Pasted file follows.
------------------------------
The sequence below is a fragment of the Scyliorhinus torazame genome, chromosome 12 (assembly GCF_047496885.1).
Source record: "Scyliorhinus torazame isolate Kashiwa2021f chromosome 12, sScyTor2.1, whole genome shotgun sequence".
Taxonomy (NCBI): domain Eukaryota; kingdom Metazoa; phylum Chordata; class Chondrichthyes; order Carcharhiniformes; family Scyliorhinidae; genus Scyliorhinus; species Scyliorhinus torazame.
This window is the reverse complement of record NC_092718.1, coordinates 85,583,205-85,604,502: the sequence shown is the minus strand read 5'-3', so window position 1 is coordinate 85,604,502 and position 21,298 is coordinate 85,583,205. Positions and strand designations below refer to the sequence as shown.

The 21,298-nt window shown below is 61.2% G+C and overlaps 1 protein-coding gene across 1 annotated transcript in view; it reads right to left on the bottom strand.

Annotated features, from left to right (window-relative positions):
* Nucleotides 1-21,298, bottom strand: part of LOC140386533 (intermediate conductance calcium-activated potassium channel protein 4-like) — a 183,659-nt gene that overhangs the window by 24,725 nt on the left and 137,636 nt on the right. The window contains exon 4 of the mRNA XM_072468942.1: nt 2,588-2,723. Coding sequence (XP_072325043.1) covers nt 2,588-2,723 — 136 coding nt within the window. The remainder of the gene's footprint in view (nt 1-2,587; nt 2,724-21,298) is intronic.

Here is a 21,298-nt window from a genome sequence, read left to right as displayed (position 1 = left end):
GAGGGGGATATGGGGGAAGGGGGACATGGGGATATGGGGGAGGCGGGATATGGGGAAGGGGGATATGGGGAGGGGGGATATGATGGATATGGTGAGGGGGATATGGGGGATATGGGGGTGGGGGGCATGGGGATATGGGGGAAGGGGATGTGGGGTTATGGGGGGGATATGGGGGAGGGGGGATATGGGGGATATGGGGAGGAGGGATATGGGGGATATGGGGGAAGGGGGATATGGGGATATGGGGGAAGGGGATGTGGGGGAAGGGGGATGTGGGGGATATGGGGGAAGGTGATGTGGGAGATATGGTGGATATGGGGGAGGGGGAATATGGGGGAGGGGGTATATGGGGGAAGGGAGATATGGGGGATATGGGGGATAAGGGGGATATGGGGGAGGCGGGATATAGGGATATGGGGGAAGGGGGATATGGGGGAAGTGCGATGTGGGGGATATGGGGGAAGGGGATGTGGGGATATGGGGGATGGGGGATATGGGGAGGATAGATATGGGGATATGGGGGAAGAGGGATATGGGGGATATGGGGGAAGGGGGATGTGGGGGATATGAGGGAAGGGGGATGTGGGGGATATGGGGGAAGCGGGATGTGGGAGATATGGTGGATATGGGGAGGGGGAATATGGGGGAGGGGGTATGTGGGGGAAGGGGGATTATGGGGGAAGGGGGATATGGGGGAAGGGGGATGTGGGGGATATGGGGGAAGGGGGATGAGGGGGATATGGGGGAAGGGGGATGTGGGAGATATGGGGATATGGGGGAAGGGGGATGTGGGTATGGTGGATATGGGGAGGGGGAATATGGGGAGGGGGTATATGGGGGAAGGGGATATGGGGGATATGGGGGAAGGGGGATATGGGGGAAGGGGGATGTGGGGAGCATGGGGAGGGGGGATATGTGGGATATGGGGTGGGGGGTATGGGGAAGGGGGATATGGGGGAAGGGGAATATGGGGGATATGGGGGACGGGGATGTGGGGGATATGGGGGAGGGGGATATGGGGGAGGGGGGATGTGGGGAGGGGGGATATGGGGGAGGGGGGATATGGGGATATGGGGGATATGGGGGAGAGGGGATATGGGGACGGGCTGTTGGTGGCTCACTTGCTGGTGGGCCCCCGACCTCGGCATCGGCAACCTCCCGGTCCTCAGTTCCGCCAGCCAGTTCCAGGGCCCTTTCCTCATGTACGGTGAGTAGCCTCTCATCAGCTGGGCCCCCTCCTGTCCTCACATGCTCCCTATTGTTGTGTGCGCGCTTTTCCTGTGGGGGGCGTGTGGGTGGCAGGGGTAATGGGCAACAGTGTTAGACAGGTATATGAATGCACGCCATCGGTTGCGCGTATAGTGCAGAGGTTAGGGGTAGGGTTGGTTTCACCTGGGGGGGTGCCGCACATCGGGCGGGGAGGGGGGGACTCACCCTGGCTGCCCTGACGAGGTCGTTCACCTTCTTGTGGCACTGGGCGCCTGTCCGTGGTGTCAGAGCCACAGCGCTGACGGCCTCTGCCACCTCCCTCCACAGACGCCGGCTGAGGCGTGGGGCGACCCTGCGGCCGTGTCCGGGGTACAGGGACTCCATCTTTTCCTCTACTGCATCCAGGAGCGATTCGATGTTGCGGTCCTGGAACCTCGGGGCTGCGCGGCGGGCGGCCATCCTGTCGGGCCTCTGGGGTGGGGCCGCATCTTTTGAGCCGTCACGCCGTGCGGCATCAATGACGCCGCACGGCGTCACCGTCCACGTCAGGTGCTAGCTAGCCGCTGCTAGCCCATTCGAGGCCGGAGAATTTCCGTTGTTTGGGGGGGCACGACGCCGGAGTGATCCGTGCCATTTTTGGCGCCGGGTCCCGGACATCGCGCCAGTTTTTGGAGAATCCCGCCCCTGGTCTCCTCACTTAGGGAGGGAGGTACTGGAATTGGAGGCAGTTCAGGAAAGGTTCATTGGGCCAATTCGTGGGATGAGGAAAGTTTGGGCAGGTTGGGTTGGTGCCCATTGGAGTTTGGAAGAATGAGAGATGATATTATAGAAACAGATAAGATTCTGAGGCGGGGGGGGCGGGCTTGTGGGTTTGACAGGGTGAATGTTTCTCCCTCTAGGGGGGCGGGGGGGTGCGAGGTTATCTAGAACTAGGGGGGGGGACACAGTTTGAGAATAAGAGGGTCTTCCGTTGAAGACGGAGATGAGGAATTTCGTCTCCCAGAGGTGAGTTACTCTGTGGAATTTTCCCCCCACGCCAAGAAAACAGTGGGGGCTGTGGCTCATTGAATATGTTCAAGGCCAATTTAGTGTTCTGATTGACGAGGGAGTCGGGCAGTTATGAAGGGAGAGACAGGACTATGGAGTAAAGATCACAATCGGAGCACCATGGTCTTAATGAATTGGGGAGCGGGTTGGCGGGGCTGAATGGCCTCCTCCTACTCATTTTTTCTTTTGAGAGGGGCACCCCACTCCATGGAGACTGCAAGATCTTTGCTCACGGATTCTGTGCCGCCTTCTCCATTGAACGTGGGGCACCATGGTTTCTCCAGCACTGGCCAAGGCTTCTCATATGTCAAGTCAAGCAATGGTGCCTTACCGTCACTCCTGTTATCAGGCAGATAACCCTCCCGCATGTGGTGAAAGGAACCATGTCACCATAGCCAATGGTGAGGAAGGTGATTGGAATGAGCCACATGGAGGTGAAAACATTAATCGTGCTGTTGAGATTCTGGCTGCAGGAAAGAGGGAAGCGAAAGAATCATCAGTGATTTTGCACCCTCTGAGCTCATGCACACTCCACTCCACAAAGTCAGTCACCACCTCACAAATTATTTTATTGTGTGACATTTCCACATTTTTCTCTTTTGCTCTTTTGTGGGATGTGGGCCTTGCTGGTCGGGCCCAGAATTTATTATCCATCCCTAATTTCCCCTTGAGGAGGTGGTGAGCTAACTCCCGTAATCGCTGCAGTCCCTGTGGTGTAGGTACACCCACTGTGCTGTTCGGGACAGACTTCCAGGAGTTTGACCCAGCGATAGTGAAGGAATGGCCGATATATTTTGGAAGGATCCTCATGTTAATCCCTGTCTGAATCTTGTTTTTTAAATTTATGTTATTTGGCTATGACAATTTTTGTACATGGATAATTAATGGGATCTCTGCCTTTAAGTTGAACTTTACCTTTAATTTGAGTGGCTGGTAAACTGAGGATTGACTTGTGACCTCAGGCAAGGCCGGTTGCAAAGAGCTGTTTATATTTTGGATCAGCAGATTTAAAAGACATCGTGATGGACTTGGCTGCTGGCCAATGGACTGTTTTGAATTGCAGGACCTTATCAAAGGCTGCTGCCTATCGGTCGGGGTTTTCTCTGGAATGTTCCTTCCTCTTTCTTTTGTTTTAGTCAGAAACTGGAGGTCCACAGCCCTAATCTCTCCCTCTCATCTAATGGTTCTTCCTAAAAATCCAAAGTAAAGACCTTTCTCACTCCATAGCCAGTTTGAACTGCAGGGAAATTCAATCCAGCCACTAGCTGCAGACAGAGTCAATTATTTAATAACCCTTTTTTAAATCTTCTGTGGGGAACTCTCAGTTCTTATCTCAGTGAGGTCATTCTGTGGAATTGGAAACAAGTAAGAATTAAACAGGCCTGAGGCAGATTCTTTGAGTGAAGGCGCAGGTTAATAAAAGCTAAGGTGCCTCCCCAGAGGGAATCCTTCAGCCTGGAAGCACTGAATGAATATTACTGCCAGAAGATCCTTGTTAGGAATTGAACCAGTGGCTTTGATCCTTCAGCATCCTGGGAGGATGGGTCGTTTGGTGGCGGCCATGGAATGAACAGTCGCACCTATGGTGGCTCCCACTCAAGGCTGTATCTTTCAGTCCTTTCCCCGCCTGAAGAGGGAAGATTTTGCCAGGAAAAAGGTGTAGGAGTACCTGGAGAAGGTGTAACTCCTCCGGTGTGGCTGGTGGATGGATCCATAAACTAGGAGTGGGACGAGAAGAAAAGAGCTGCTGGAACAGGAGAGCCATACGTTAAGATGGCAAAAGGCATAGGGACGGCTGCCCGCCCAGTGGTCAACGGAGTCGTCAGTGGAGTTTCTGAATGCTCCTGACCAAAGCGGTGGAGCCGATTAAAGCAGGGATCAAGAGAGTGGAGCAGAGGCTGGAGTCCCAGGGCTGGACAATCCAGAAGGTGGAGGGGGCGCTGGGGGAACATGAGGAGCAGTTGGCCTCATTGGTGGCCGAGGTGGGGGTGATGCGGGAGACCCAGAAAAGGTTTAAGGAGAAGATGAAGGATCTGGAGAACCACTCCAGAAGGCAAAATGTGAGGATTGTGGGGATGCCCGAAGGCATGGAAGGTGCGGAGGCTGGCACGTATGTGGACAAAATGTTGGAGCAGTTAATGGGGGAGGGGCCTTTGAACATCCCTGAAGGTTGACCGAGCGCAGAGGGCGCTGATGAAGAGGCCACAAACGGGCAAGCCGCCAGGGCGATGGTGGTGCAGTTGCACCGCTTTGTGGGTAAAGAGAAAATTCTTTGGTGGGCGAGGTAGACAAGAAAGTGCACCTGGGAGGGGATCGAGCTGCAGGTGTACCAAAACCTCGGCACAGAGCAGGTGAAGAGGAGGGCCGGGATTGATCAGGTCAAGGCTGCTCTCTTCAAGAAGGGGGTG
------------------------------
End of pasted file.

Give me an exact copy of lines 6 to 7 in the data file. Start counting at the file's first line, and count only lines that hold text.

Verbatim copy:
Annotated features, from left to right (window-relative positions):
* Nucleotides 1-21,298, bottom strand: part of LOC140386533 (intermediate conductance calcium-activated potassium channel protein 4-like) — a 183,659-nt gene that overhangs the window by 24,725 nt on the left and 137,636 nt on the right. The window contains exon 4 of the mRNA XM_072468942.1: nt 2,588-2,723. Coding sequence (XP_072325043.1) covers nt 2,588-2,723 — 136 coding nt within the window. The remainder of the gene's footprint in view (nt 1-2,587; nt 2,724-21,298) is intronic.